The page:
Weekly Photo Challenge: Monument

“The Eiffel Tower? Stonehenge? Your town’s sole traffic light? For this week’s photo challenge, blow us away with your take on the monumental.”

Yes, I will. Below is our town’s monumental landmark located at the main crossroad along the national highway.

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And what a coincidence! The colors resemble our house’s paint. But I had our house painted a few weeks earlier, and therefore, it was clear the monument’s management had plagiarized. Or, it could be better said this way: “the monument’s paint was primarily inspired by our house’s paint :-)

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Weekly Photo Challenge: Threshold

A threshold is a point of entering; that point just before a new beginning — that split-second moment in time, full of anticipation. All the hard work is over; relief is palpable.” -Krita Stevens

I am passionately in love with flowers. To me there is nothing more beautiful a sight than blooming flowers. I see them as the threshold of a new and exciting but reassuring feelings from the moment of first glance up till they register in my memory. Thanks to my most important travel buddy- my smartphone. For me, this gadget is made for 25% talking, 25% sending and receiving messages (texting) and 50% shooting photos.

For this challenge, I am sharing my photo collection of flowers taken from various places both here and abroad. Here are some of them:

Flowers. You are so delightful and beautiful. You always make me whole in an instant.

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Weekly Photo Challenge: Street Life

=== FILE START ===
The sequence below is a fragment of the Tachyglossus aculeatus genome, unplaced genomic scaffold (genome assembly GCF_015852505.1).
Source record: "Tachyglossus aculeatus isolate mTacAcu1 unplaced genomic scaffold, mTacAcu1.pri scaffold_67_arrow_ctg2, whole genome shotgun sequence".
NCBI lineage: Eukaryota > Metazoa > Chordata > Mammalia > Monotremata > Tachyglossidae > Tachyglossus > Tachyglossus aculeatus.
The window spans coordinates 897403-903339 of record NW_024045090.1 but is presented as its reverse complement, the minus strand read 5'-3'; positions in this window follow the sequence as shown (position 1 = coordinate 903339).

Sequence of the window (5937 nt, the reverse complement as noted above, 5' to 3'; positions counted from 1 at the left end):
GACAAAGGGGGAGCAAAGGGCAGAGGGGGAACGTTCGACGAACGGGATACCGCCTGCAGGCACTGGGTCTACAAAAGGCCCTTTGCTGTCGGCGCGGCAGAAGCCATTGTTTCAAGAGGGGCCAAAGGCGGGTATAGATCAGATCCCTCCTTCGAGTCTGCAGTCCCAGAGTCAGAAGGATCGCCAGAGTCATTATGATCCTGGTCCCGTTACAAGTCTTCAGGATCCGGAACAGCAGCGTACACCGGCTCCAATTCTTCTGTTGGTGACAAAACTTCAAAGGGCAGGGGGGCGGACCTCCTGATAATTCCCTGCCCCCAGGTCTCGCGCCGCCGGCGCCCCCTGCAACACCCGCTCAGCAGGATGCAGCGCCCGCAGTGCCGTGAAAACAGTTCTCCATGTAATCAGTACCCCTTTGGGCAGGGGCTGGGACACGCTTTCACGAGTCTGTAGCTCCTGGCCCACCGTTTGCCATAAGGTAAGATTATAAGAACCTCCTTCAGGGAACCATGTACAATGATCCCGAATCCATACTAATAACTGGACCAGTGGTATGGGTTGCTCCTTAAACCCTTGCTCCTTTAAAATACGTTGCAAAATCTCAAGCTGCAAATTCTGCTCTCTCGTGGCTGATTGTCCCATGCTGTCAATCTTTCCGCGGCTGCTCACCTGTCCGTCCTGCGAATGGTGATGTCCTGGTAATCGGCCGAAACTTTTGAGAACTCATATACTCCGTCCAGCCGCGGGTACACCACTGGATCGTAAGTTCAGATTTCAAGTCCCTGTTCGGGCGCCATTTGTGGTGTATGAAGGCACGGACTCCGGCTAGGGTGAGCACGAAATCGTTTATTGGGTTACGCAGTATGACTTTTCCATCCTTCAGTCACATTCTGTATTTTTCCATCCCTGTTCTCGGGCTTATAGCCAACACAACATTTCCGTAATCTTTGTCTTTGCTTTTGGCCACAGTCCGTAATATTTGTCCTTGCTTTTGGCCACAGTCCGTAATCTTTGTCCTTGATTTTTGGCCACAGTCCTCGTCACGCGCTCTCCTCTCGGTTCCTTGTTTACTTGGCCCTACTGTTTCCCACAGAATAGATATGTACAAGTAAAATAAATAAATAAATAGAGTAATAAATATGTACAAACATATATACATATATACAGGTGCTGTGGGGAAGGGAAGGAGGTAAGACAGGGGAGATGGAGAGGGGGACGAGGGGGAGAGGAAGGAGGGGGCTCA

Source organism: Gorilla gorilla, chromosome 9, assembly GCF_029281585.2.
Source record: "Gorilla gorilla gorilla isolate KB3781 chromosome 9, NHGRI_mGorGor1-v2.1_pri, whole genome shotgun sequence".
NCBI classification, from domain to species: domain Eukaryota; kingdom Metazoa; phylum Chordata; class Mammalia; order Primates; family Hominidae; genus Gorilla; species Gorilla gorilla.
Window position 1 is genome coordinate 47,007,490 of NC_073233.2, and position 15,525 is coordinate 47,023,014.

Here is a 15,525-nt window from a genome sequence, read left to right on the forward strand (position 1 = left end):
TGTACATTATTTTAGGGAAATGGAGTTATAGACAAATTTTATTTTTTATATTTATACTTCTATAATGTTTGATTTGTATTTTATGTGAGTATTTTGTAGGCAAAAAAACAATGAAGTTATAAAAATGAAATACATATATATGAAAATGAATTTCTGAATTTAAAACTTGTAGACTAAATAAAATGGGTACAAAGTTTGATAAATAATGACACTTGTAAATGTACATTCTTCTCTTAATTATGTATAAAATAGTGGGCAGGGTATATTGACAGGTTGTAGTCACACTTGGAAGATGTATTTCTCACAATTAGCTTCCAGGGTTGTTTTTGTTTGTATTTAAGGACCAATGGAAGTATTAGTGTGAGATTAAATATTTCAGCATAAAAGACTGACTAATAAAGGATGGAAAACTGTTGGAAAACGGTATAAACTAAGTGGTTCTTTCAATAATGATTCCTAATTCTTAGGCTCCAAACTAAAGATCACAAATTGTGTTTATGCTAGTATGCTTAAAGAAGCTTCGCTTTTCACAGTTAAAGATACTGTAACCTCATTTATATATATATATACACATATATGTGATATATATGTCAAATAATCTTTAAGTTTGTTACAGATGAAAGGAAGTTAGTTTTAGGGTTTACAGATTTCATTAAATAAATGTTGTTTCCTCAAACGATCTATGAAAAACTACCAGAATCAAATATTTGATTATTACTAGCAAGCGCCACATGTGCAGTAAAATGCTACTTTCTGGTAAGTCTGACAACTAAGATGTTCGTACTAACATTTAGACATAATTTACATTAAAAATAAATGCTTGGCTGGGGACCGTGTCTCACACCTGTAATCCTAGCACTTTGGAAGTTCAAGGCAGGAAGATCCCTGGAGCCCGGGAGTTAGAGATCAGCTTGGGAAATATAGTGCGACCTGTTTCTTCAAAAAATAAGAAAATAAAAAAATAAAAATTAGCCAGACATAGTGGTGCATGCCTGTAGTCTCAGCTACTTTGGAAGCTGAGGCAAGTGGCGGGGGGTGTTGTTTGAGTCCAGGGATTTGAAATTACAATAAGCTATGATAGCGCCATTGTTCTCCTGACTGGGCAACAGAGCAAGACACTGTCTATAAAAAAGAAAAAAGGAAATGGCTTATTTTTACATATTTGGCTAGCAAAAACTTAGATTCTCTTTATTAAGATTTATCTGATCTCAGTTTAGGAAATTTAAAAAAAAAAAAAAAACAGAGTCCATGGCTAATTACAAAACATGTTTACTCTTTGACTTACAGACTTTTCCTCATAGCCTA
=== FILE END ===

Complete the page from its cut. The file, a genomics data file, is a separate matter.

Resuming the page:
“A snapshot of a street (or road or path) can tell a tale.”

“In a post created specifically for this challenge, share a photo that brings a street to life.”

It does not only bring a street to life. To some people the street is their life, or life on the street is what helps them make both ends meet for them.

Here are glimpses of some street scenes that tell lots of tale:


In one of the flooded streets of Navotas, Metro Manila, this pedicab driver braves the water and the rain to do business as usual. In Navotas about one-fourth of the city is mostly submerged the whole year round. It’s quite hard to imagine how people make both ends meet but most people really have their own unique ways of adapting to certain conditions on the street and of life.


And these kids seem to have found a better playground which they might want to call “street pool”. If beauty is in the eye of the beholder, a place is how you make use of and enjoy it.


Still, to these kids the street is not only a place to mill around but home sweet home. We can only imagine how the piece of cloth available to them makes them comfortable. My heart breaks whenever I see horribly unacceptable scenes like this. How can this world be so cruel to some!


I should better conclude this week’s photo challenge with a unique street life that somehow reflects a life that is not devoid of the blessings of creativity, modern technology and happiness. In some streets in the Philippines some enterprising people had learned to make use of air-conditioned transport vans to set up an internet cafe. At least, this is a kind of street life that knows how to keep up with modern trends and fads, if I may add that.

Oh street lives! You make me change my mood so fast depending on where I train my camera. I can choose only the beautiful and inspiring ones but they don’t seem to give complete tales without capturing the other side of beautiful, inspiring and happy.

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Weekly Photo Challenge: Reflection

“Reflection is an important part of growing as a person, and we each find the perfect moments in different places, people or things.”


Reflection. It’s such a beautiful word to associate in photography!

And here is my own reflection of a magical scene translated into the realities of life.


The Aurora Borealis is always a sight to behold. It doesn’t last too long though.

In life, let’s be contented and grateful for all the beautiful things we have. Everything we have is beautiful because they all come from God’s creations. They may not last forever but they are beautiful to have and to behold.

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Weekly Photo Challenge: Inside

“So much of life happens inside something. A house, a car, a sleeping bag, a UFO.”